Don’t wait for success to come to you and don’t think that once you have it, it’s there forever. Think about where you are today, where your work is heading, and take calculated risks to get where you want to be. Many people reading this article are already in that frame of mind or they’re nervous and not exactly sure how to move forward.
Yet they have a lot of career capital and can become leaders in the new economy. To maximize your potential, it’s vital to think, reflect, and shift your perspective. Many of us are already leaders of some sort, which makes us even more responsible to think and reimagine the future of work for ourselves and others. Get out there and challenge your ideas. Craft your own life and role model the possibilities of the future. It’s time to act.
One of the common issues I see leaders face is that they identify too strongly with one aspect of their lives and ignore the other parts. It can be easy to fall into this trap because it typically starts out innocently enough as you pursue something that you enjoy or that is important to you. In the pursuit of more, we let other parts of our lives go neglected. We then begin to put all of our identity and worth into only a single aspect of our lives and we begin to lose that sense of fulfillment.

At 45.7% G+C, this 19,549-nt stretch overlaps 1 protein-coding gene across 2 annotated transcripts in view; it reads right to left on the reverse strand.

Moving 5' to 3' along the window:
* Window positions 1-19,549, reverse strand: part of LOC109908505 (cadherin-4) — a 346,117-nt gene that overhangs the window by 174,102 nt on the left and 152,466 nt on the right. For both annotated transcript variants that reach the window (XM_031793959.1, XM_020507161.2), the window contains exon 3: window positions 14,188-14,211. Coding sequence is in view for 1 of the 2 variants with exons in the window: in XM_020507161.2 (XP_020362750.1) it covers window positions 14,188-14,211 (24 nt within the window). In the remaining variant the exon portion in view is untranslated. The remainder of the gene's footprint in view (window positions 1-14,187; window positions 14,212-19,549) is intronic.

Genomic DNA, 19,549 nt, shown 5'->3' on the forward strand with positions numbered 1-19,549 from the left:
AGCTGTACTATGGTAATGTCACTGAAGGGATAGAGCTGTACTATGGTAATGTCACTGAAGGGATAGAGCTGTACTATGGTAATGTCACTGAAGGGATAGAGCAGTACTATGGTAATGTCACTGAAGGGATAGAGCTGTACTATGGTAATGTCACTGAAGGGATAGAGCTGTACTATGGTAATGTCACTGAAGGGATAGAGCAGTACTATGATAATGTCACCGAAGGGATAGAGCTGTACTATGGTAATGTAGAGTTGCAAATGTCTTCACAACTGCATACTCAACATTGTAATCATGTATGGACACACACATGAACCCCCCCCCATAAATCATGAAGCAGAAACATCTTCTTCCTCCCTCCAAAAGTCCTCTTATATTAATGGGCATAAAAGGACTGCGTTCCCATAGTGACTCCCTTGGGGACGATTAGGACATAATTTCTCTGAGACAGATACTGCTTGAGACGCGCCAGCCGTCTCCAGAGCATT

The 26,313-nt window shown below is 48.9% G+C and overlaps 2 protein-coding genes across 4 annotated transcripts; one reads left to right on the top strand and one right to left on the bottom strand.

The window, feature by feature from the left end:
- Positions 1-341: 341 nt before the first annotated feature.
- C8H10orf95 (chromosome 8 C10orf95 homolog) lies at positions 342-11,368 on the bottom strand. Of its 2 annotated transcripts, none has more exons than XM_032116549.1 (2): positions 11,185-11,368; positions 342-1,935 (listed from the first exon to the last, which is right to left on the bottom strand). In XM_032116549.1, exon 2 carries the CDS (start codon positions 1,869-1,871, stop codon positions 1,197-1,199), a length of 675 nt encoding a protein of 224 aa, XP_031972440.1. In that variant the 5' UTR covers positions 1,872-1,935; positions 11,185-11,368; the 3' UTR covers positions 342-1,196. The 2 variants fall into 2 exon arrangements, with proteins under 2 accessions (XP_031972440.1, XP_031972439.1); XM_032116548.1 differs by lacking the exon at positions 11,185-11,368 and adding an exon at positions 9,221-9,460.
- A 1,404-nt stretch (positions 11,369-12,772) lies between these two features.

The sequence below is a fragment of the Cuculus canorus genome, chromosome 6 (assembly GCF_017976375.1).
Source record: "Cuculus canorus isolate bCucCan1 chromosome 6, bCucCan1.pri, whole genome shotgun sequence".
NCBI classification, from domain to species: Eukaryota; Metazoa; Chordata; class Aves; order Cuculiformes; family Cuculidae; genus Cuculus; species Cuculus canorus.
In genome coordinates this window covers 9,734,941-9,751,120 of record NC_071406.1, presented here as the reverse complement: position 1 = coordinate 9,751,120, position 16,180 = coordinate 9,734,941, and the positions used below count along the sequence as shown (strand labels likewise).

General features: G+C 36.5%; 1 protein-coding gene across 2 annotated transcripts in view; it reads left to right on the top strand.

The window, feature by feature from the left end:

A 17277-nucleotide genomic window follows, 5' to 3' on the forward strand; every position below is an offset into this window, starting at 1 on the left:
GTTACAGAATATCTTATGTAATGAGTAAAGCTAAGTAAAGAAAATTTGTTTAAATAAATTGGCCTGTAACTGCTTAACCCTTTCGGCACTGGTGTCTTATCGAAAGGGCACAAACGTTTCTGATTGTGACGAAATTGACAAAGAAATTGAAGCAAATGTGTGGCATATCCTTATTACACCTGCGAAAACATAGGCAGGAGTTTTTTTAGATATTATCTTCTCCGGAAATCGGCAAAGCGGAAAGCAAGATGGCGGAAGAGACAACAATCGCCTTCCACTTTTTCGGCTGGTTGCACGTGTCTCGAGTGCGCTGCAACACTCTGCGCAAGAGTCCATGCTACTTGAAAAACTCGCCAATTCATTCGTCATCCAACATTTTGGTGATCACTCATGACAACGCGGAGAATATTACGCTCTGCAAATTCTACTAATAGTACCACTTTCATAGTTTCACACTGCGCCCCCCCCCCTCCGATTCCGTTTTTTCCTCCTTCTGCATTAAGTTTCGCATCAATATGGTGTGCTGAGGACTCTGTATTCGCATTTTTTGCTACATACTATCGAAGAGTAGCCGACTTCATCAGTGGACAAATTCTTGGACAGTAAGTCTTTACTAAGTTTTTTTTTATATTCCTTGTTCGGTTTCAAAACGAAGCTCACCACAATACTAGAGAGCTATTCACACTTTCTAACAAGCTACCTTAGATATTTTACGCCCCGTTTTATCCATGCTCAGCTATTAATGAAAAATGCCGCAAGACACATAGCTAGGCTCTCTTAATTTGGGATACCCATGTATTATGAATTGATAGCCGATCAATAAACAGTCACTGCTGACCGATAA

Think of your life holistically
Think of your life as a bookshelf. On that shelf are different books that represent who you are. It may include things like parent, job, spouse, friend, runner (or other hobbies), 2nd hobby, student, church, professional group etc. People begin to feel the pressure as the single book (let’s say work) begins to push more and more against the other books of your life. You put all your worth and identity into work and you begin feeling depressed because you know it is impacting your home life, but at the same time, you feel like your job is who you are.
Your life is more than just the one “book” and each book needs its own time and attention in order for you to have a healthy balance and a true sense of identity.